Last year, S. S. Rajamoul’s enthusiastically maximalist Tollywood action epic RRR made a huge splash. If there is any justice in this world, this will lead to more people checking out his absolutely bonkers 2012 film Eega. I have not had this kind of cinematic experience since Split Second.
Eega positions itself as a bedtime story told to a child who demands novelty, and novelty is certainly what she gets. Once upon a time ….
Bindu (Samantha) works for a charitable organization and devotes her off-hours to making miniature works of art and avoiding the non-stop attention of men. For a long time, her most persistent suitor is her neighbor Nani (Nani), an affable stalker who refuses to take a hint. In this movie, that quality turns out to be a virtue. Bindu does come to love Nani in return–a quality Samantha does not really convey convincingly–but this plot development, alas, attracts the ire of the wealthy, prominent Sudeep (Sudeepa). Sudeep is technically a legitimate businessman, but he has the aura of a crime lord–which is to say that he’s as ruthlessly amoral as most CEOs but, you know, sexier and more openly attached to murder as a problem-solving strategy. Sudeep falls for Bindu, and when he finds he can’t command her complete attention and adoration, he flies into a jealous rage. It’s time, he decides, to eliminate his rival, and he accordingly kills Nani in a scene that Quentin Tarantino would rule out as too obviously infused with a foot fetish.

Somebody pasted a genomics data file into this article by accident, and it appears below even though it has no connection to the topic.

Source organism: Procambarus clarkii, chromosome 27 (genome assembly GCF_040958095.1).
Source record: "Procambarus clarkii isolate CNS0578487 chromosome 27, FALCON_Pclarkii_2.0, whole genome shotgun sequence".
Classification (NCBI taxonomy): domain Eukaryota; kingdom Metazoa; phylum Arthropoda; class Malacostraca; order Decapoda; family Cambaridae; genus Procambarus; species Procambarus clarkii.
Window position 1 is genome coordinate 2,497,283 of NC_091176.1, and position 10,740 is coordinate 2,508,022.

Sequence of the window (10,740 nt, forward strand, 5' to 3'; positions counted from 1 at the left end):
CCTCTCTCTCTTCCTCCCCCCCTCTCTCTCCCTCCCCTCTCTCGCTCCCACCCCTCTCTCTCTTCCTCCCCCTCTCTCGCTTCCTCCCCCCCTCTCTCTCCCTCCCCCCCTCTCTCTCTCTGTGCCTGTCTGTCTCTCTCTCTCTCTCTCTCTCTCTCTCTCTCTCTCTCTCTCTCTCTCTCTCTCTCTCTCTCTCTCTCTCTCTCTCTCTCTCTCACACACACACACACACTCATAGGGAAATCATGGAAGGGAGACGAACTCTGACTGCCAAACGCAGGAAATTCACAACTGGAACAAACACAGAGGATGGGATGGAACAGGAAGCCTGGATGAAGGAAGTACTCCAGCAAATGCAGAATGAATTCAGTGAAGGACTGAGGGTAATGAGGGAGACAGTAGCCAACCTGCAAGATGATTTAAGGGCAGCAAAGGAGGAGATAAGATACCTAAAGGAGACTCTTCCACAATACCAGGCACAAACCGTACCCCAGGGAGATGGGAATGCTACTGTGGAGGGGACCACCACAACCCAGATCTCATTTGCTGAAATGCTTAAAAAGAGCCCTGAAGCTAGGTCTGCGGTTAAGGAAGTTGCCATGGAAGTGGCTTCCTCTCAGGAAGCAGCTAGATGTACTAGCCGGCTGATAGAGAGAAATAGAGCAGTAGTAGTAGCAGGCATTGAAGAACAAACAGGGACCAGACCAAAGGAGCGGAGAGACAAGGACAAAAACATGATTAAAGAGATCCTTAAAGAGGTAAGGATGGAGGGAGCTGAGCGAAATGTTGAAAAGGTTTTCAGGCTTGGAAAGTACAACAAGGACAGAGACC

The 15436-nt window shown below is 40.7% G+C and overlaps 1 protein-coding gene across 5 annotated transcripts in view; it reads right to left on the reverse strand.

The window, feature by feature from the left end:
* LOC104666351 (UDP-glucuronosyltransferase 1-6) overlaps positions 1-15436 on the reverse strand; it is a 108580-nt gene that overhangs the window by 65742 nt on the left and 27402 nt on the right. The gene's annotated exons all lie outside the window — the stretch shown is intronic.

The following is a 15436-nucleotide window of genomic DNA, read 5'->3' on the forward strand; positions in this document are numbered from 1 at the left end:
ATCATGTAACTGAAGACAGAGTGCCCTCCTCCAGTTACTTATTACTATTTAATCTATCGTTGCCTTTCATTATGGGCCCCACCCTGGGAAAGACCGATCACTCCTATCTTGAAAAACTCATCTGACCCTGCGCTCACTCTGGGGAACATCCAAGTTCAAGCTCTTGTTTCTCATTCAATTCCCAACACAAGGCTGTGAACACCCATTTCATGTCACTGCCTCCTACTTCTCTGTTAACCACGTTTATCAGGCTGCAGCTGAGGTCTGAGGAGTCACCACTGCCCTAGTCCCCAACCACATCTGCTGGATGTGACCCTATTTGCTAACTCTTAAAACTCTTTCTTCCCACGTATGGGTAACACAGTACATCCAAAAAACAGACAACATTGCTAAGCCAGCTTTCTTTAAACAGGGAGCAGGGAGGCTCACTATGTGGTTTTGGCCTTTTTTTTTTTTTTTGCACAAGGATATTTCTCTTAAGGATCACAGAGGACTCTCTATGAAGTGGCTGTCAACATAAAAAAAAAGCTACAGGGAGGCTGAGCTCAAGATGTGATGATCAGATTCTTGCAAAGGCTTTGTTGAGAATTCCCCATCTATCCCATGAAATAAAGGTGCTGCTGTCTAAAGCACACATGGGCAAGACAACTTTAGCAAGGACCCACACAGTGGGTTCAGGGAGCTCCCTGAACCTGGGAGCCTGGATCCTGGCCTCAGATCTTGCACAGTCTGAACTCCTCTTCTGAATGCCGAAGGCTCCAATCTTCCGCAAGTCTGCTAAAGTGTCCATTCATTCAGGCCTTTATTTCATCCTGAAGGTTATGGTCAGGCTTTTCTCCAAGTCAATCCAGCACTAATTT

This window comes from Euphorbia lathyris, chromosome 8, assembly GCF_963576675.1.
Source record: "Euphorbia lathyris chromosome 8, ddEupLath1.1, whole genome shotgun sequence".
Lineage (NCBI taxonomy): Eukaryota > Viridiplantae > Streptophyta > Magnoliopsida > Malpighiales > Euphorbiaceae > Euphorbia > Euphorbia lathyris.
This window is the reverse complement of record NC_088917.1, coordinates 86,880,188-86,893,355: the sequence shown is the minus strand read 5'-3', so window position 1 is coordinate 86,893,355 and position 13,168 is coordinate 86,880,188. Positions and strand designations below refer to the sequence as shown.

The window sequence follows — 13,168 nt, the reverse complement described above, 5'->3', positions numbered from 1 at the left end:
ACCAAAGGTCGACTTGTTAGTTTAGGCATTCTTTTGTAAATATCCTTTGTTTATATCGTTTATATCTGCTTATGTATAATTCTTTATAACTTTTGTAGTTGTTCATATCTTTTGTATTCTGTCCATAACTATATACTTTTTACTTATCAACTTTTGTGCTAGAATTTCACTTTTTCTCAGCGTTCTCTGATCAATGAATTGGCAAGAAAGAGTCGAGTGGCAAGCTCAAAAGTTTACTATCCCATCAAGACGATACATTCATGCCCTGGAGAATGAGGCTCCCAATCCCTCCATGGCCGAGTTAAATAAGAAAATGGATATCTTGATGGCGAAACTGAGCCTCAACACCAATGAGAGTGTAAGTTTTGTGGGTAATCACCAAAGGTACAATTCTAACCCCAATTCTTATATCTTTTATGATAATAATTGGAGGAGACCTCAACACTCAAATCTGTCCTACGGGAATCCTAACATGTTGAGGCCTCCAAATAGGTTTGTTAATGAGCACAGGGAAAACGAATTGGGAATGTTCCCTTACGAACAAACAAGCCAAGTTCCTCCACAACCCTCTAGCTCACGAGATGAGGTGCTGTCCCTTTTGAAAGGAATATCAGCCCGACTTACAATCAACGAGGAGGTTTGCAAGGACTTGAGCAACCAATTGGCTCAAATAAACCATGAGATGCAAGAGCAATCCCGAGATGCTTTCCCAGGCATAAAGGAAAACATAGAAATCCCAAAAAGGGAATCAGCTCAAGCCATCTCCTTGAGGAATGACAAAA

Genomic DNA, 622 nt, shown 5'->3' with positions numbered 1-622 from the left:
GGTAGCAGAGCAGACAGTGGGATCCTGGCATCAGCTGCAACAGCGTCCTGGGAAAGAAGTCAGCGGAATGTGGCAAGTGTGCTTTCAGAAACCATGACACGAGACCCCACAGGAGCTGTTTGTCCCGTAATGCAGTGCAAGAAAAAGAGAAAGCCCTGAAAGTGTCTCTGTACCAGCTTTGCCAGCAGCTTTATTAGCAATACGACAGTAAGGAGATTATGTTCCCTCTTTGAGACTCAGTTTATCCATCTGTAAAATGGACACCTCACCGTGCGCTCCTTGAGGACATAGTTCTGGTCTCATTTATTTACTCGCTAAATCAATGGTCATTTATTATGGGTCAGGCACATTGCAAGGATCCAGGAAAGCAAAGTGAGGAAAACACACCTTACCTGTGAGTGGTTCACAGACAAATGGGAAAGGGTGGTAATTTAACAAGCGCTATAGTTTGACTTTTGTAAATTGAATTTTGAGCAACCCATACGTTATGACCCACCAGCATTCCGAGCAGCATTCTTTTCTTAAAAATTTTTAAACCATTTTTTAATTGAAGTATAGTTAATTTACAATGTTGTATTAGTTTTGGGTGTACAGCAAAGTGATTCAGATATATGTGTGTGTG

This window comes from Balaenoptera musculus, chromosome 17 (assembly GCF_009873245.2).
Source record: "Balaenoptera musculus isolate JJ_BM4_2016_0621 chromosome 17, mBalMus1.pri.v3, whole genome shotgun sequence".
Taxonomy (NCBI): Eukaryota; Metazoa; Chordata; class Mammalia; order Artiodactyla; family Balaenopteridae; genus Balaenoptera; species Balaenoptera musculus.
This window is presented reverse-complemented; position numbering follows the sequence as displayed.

Luckily, Nani’s soul–which looks like a little like starlight and old Capri Sun commercials–immediately reincarnates as a housefly. Fly-Nani then begins a mission of revenge.*
And then we just … watch about an hour and a half of a villain being tormented by a fly. Despite having no dialogue and being composed of mid-tier CGI, Nani the fly is remarkably expressive and, all in all, a rather adorable action hero whose determination shines through. He even reunites with Bindu! More importantly, he writes I WILL KILL YOU on Sudeep’s windshield, almost causes a Final Destination-style death, gets custom-made goggles and tiny fly weaponry (the benefits of having a human girlfriend with a fondness for miniatures), engages in industrial sabotage, gets his own musical number, and does a victory dance.
It is impossible to overstate how much this movie commits to its tiny fly hero. Above all else, Eega is an ode to thoroughness. If you came here for a movie about a man vs. an aggrieved sentient fly, you’d better believe you’re going to get absolutely everything you could possibly get from that premise. And then some. (Even pathos!) It’s absurdity leveled up to the near-sublime. Everything pre-fly reincarnation is disposable, everything afterwards is jaw-dropping. If you can only watch one revenge fantasy starring a fly, make it this one. Please.
* Clearly the fly in Breaking Bad was reincarnated Gale.
Eega is streaming on Netflix.